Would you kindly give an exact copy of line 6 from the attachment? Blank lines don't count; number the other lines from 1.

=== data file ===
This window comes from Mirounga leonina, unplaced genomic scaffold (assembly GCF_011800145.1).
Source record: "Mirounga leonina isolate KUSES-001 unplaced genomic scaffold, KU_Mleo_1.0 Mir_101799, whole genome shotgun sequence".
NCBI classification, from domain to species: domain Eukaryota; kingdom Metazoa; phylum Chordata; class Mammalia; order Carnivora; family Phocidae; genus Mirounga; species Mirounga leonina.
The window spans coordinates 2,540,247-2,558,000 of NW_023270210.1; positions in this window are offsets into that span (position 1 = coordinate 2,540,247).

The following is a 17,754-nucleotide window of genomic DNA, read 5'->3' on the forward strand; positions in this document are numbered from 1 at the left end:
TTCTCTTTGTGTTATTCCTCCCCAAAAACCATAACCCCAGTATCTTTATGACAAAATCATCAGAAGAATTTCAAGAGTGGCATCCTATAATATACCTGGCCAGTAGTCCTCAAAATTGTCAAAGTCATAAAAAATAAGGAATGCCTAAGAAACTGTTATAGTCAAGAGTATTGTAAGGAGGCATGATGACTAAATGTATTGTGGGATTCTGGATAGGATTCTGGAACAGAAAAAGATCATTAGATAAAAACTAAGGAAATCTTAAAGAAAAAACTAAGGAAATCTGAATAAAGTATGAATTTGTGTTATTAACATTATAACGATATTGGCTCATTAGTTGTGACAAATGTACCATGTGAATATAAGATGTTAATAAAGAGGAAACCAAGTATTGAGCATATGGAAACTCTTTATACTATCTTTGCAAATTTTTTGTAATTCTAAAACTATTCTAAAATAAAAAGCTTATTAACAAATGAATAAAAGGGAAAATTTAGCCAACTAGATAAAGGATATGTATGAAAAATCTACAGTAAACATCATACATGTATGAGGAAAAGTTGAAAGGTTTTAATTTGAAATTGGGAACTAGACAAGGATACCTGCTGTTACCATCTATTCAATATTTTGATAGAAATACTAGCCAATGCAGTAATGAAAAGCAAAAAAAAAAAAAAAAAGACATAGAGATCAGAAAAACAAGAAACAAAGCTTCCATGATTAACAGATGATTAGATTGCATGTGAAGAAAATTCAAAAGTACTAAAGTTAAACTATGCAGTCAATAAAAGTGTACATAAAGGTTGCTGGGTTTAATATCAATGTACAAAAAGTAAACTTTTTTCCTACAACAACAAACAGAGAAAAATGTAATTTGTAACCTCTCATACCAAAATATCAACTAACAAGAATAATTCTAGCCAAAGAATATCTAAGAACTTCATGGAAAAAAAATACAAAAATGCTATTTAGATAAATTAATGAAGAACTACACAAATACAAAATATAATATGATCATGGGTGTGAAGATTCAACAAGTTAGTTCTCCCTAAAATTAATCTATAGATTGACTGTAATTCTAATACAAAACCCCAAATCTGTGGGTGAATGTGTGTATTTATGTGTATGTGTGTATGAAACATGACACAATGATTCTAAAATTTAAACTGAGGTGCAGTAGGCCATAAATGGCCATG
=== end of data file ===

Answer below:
TTCTCTTTGTGTTATTCCTCCCCAAAAACCATAACCCCAGTATCTTTATGACAAAATCATCAGAAGAATTTCAAGAGTGGCATCCTATAATATACCTGGCCAGTAGTCCTCAAAATTGTCAAAGTCATAAAAAATAAGGAATGCCTAAGAAACTGTTATAGTCAAGAGTATTGTAAGGAGGCATGATGACTAAATGTATTGTGGGATTCTGGATAGGATTCTGGAACAGAAAAAGATCATTAGATAAAAACTAAGGAAATCTTAAAGAAAAAACTAAGGAAATCTGAATAAAGTATGAATTTGTGTTATTAACATTATAACGATATTGGCTCATTAGTTGTGACAAATGTACCATGTGAATATAAGATGTTAATAAAGAGGAAACCAAGTATTGAGCATATGGAAACTCTTTATACTATCTTTGCAAATTTTTTGTAATTCTAAAACTATTCTAAAATAAAAAGCTTATTAACAAATGAATAAAAGGGAAAATTTAGCCAACTAGATAAAGGATATGTATGAAAAATCTACAGTAAACATCATACATGTATGAGGAAAAGTTGAAAGGTTTTAATTTGAAATTGGGAACTAGACAAGGATACCTGCTGTTACCATCTATTCAATATTTTGATAGAAATACTAGCCAATGCAGTAATGAAAAGCAAAAAAAAAAAAAAAAAGACATAGAGATCAGAAAAACAAGAAACAAAGCTTCCATGATTAACAGATGATTAGATTGCATGTGAAGAAAATTCAAAAGTACTAAAGTTAAACTATGCAGTCAATAAAAGTGTACATAAAGGTTGCTGGGTTTAATATCAATGTACAAAAAGTAAACTTTTTTCCTACAACAACAAACAGAGAAAAATGTAATTTGTAACCTCTCATACCAAAATATCAACTAACAAGAATAATTCTAGCCAAAGAATATCTAAGAACTTCATGGAAAAAAAATACAAAAATGCTATTTAGATAAATTAATGAAGAACTACACAAATACAAAATATAATATGATCATGGGTGTGAAGATTCAACAAGTTAGTTCTCCCTAAAATTAATCTATAGATTGACTGTAATTCTAATACAAAACCCCAAATCTGTGGGTGAATGTGTGTATTTATGTGTATGTGTGTATGAAACATGACACAATGATTCTAAAATTTAAACTGAGGTGCAGTAGGCCATAAATGGCCATG